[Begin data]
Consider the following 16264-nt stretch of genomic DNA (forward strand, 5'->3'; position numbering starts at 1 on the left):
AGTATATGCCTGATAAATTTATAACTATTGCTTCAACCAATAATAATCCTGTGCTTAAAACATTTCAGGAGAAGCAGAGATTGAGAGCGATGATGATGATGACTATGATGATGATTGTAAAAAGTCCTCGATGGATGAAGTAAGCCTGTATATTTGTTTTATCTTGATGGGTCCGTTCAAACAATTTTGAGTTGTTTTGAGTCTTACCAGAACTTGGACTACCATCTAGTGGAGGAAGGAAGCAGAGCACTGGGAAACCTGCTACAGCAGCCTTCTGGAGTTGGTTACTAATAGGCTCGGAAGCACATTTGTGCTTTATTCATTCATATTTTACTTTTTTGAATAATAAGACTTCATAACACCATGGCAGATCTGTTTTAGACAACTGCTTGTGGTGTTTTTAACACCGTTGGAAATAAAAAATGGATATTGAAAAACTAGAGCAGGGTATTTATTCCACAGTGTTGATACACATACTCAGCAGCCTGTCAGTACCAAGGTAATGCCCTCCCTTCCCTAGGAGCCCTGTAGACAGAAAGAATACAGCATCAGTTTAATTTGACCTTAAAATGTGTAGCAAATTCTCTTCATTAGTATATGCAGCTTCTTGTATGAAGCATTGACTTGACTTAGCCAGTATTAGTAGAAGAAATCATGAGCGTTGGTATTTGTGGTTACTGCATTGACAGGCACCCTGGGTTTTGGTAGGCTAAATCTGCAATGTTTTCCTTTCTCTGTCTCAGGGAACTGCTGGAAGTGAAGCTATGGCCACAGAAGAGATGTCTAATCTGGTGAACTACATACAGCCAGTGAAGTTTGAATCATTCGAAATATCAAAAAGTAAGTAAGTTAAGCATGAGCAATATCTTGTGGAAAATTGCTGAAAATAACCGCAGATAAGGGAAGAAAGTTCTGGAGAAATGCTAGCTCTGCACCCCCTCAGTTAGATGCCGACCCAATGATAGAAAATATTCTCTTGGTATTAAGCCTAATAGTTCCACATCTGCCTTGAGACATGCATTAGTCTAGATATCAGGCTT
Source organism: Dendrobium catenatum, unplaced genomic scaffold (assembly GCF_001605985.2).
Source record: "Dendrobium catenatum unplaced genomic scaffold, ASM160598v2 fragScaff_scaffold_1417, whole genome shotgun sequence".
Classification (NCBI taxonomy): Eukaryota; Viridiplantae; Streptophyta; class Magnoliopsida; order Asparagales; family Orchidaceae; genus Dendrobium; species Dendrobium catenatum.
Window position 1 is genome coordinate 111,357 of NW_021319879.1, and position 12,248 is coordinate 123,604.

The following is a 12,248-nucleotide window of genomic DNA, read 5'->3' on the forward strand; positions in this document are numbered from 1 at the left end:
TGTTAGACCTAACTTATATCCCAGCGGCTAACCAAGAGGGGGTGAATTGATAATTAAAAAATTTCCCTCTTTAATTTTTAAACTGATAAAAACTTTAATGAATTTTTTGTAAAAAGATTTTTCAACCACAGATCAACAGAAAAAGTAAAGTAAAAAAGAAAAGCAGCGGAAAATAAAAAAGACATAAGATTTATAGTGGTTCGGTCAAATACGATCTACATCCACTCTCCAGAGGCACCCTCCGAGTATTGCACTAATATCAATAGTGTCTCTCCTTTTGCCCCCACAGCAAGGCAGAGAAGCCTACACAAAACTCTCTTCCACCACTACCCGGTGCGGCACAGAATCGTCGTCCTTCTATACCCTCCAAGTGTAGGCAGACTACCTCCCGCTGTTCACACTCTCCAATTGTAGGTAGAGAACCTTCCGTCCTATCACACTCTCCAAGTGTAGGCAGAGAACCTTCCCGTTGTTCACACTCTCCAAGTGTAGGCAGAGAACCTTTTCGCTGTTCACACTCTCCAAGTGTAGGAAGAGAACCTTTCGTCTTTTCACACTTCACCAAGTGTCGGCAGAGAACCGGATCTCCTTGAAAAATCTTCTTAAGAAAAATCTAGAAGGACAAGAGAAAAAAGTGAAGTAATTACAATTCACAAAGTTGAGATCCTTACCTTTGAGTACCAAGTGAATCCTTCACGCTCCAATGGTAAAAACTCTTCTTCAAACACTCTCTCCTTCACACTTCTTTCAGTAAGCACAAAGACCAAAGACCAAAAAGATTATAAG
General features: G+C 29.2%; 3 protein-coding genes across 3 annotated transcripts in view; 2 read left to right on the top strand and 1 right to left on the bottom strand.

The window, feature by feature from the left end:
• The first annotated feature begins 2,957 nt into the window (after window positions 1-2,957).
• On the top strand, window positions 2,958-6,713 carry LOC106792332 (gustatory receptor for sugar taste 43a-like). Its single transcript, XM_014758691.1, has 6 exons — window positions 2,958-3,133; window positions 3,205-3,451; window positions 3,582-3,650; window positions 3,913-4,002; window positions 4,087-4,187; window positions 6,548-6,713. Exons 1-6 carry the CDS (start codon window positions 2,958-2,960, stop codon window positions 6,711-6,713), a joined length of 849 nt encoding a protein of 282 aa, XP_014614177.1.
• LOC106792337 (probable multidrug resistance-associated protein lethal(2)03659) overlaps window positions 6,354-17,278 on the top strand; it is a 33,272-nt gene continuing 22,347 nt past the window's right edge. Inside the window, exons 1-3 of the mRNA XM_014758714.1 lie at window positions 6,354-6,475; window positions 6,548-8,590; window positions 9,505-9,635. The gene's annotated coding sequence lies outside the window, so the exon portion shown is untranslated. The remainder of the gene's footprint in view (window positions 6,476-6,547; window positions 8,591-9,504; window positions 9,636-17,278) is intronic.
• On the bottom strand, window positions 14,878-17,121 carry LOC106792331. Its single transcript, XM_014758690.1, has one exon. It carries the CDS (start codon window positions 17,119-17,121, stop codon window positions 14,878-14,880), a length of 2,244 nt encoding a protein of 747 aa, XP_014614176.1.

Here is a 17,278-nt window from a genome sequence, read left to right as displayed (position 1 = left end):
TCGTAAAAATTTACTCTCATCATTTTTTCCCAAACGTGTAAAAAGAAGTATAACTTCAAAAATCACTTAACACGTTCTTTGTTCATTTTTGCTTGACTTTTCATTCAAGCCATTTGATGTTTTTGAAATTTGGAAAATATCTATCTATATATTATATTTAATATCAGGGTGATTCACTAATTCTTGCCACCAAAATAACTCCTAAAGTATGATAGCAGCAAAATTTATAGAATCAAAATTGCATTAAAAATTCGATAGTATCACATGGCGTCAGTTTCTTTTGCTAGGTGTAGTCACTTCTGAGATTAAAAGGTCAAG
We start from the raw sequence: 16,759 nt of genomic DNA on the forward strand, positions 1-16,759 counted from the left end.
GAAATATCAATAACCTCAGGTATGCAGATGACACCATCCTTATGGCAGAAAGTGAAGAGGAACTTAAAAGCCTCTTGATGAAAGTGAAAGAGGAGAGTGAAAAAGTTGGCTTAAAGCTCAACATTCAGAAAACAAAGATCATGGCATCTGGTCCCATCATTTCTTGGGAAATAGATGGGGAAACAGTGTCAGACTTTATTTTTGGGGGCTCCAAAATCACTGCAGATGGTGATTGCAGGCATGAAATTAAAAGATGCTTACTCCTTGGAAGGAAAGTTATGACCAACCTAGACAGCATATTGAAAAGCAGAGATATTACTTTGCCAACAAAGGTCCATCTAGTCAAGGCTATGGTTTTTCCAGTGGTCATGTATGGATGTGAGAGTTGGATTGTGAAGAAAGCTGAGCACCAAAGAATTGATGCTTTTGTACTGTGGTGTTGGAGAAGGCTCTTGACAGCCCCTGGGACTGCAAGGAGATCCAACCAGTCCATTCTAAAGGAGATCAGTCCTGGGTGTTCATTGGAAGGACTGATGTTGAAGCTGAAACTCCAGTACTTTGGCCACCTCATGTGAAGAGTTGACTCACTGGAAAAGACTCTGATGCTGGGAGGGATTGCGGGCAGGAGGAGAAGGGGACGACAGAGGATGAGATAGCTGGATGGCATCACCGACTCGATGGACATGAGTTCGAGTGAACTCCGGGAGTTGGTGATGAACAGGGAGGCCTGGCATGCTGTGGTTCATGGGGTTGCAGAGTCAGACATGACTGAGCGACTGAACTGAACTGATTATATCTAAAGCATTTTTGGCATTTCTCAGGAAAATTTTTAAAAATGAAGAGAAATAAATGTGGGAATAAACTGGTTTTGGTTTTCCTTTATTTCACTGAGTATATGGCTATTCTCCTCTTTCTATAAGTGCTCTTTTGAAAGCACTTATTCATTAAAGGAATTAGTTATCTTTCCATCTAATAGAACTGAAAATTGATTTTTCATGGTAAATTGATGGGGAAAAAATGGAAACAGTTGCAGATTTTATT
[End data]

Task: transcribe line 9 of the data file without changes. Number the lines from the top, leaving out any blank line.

General features: G+C 29.2%; 3 protein-coding genes across 3 annotated transcripts in view; 2 read left to right on the top strand and 1 right to left on the bottom strand.